The book starts as ISIS terror cells destroy oil refineries across the globe, damage major bridges, etc. and start a shit storm the likes of which we have never dealt with before. In the course of 24 hours, America is no longer the country we once knew it to be. The Borrowed World follows doomsday prepper Jim Powell as he and his small group of colleges are hundreds of miles away from home, without gas or transportation, trying to survive long enough to get home to their families.
While we are following Jim’s group on a treacherous trek home, we also see what Jim’s wife and children have to deal with at home alone. It’s a different kind of danger, but it’s no less scary for his family. I enjoyed having a peek at the different situations they each have to survive. Sort of reminds me of the beginning on The Walking Dead season one… you know, if the TWD had no zombies.
I had mixed feelings for The Borrowed World. On the one hand, I loved the narrator. Seriously, I want to curl up in his voice and live there for a while. What? Don’t look at me like that, his voice is deep and velvety and yum. I will not apologize for being a weirdo! He has the perfect voice for story-telling. It’s so soothing and warm and at the same time able to give me chills when paired with such a serious thriller. It was a weird but ultimately successful combination of comforting and scary.
I enjoyed the story as well. The Borrowed World was a crazily realistic science fiction and it was clearly well researched. It was intense and serious, but it had moments where Horton strategically lightened the mood a bit with humor and dry wit. I don’t know about you, but I really do enjoy my thriller with a side of comedy. Sometimes, too much intensity can overpower, so I loved that there were moments where Horton took the edge off.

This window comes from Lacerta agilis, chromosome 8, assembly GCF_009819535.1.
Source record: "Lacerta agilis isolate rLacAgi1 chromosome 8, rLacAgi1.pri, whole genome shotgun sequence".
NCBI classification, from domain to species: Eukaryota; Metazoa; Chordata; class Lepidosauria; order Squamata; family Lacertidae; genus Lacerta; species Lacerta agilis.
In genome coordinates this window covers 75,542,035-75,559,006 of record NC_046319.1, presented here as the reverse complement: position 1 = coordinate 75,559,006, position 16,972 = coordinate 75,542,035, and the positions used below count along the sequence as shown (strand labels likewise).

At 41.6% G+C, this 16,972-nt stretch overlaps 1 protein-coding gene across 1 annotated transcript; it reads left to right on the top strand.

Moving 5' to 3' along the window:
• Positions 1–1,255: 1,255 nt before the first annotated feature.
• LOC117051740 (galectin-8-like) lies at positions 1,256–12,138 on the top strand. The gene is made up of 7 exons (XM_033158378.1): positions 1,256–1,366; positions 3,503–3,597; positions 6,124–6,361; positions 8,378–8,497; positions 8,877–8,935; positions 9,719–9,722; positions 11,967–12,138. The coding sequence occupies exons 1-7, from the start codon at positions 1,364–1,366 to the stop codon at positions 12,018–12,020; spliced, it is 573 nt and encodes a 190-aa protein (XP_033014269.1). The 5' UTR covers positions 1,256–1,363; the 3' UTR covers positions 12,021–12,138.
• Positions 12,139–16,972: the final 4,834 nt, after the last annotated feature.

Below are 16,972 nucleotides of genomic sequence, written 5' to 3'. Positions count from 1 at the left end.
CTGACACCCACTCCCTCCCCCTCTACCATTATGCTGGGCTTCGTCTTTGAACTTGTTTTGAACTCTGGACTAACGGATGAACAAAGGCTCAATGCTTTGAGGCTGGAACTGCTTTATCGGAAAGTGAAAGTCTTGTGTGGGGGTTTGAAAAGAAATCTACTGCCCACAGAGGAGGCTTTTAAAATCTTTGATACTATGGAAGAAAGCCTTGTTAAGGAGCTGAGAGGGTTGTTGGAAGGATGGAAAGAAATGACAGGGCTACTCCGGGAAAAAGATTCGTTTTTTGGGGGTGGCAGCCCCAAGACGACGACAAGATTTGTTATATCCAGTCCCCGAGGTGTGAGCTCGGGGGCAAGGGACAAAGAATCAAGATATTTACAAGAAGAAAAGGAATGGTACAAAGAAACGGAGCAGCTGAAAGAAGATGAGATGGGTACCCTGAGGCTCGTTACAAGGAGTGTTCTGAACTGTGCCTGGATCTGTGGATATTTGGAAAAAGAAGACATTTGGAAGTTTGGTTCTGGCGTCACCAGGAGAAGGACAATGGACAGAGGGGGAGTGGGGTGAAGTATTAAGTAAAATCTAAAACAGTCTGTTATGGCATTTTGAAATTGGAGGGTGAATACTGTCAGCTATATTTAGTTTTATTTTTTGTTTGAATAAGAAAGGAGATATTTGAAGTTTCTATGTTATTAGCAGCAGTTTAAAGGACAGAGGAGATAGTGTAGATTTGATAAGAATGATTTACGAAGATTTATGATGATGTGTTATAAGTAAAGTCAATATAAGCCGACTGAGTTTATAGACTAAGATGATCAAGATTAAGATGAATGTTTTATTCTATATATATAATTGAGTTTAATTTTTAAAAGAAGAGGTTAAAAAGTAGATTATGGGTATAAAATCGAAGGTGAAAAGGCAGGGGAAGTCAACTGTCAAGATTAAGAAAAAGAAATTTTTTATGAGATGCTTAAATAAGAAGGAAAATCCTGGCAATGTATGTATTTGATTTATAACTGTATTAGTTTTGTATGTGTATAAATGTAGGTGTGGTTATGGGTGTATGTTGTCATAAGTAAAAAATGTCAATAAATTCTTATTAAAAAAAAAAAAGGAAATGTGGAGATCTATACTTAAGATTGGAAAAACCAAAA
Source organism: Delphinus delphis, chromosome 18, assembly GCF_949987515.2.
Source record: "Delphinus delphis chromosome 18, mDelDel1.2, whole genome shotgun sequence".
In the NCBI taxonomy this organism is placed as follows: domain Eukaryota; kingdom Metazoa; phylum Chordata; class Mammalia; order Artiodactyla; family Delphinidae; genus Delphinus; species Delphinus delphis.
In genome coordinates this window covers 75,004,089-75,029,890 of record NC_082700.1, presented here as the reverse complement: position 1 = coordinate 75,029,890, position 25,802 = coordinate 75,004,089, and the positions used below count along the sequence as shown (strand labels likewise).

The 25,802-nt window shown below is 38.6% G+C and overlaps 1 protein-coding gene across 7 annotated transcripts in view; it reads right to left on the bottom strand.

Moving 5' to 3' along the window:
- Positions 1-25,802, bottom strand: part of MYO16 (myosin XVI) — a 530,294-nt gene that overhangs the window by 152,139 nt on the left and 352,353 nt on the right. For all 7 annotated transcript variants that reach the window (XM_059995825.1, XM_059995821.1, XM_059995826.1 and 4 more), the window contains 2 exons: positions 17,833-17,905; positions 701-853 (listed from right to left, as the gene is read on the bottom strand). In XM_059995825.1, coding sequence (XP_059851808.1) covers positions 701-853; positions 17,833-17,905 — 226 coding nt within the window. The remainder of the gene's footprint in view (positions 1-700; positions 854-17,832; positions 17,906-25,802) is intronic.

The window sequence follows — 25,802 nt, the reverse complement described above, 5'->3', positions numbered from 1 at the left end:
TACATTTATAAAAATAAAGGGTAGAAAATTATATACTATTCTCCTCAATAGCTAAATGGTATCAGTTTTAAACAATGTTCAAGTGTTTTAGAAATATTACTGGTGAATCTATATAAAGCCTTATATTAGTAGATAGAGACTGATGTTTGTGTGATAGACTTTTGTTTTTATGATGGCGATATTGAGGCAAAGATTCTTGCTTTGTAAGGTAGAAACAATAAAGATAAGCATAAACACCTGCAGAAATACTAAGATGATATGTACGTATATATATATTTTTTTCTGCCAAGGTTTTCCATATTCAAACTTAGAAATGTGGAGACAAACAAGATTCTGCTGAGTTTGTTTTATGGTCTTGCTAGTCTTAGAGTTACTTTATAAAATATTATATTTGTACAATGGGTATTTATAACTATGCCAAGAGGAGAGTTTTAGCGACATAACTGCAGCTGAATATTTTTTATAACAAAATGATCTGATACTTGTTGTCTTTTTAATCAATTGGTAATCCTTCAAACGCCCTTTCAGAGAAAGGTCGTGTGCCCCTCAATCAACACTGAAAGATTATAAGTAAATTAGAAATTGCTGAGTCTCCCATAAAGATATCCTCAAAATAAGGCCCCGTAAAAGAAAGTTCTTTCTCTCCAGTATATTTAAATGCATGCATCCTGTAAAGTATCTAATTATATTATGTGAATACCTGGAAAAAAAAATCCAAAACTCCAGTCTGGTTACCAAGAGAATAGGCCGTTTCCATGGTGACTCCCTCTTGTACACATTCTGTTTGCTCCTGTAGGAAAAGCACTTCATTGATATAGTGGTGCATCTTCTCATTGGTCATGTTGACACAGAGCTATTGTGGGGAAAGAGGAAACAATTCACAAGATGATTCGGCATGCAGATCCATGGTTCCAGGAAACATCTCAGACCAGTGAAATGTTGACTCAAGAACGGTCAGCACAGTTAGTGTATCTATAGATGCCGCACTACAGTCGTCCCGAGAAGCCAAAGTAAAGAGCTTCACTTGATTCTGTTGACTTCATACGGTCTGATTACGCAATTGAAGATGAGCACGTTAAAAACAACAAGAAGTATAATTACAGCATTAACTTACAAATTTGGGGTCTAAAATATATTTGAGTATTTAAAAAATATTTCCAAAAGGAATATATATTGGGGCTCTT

The one thing that sort of killed the story for me (and ultimately made this a 3 star review and not higher) was the ending. I’m not a huge fan of open endings to begin with, but this one felt even less successful. It felt like the author was in a rush to publish and forgot to write an ending. It was just so… frustrating. I kept waiting for the rest of the book, but it never came. *sigh* It makes me feel better that there is a second book after all, but not by much. I do see myself picking up book two just to finally figure out how it’s all going to end, but I’m also apprehensive that book two will end like book one. It’s off-putting, to say the least!
I do recommend this book to other science fiction fans, it was such an adventure! But if you aren’t a fan of open endings I’d skip out on The Borrowed World.